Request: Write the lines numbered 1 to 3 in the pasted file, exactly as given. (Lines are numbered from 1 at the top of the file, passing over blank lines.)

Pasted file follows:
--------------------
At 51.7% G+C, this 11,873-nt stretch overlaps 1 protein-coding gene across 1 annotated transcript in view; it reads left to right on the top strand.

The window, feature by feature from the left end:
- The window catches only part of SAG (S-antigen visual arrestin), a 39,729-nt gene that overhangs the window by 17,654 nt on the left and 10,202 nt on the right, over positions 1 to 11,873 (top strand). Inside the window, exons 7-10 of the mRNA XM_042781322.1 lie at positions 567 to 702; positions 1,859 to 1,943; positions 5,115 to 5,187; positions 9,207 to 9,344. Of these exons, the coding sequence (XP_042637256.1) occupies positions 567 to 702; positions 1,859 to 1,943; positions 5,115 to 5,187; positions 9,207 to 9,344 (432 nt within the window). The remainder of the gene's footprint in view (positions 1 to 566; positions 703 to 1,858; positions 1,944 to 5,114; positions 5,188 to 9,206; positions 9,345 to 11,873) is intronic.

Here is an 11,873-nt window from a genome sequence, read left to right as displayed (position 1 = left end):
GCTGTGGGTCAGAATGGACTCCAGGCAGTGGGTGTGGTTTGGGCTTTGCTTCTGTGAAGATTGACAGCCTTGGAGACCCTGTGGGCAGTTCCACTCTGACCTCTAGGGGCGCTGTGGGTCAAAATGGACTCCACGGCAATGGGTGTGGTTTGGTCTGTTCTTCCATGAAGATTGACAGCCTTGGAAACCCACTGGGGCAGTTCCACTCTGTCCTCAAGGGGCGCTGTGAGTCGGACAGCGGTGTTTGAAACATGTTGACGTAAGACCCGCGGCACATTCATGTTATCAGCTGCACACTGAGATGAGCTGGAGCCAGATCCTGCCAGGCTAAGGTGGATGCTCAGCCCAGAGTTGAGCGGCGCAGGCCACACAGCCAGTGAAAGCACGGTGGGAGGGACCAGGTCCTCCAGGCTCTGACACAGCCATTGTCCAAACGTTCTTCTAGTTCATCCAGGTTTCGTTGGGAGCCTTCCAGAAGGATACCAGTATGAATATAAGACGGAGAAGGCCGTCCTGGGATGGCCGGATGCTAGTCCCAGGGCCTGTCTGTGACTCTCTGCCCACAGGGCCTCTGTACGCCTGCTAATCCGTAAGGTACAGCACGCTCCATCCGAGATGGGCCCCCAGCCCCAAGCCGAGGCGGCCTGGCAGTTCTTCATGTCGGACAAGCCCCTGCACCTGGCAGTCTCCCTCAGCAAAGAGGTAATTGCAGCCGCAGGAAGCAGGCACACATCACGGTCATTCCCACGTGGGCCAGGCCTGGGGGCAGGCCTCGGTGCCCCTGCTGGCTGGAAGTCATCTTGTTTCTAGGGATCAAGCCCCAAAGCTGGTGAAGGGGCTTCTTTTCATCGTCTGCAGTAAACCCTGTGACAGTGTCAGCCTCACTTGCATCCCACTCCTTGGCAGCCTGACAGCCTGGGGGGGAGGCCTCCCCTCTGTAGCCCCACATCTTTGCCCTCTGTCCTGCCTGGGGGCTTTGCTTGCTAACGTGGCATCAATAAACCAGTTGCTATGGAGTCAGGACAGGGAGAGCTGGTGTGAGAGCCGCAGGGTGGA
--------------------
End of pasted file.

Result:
At 51.7% G+C, this 11,873-nt stretch overlaps 1 protein-coding gene across 1 annotated transcript in view; it reads left to right on the top strand.

The window, feature by feature from the left end:
- The window catches only part of SAG (S-antigen visual arrestin), a 39,729-nt gene that overhangs the window by 17,654 nt on the left and 10,202 nt on the right, over positions 1 to 11,873 (top strand). Inside the window, exons 7-10 of the mRNA XM_042781322.1 lie at positions 567 to 702; positions 1,859 to 1,943; positions 5,115 to 5,187; positions 9,207 to 9,344. Of these exons, the coding sequence (XP_042637256.1) occupies positions 567 to 702; positions 1,859 to 1,943; positions 5,115 to 5,187; positions 9,207 to 9,344 (432 nt within the window). The remainder of the gene's footprint in view (positions 1 to 566; positions 703 to 1,858; positions 1,944 to 5,114; positions 5,188 to 9,206; positions 9,345 to 11,873) is intronic.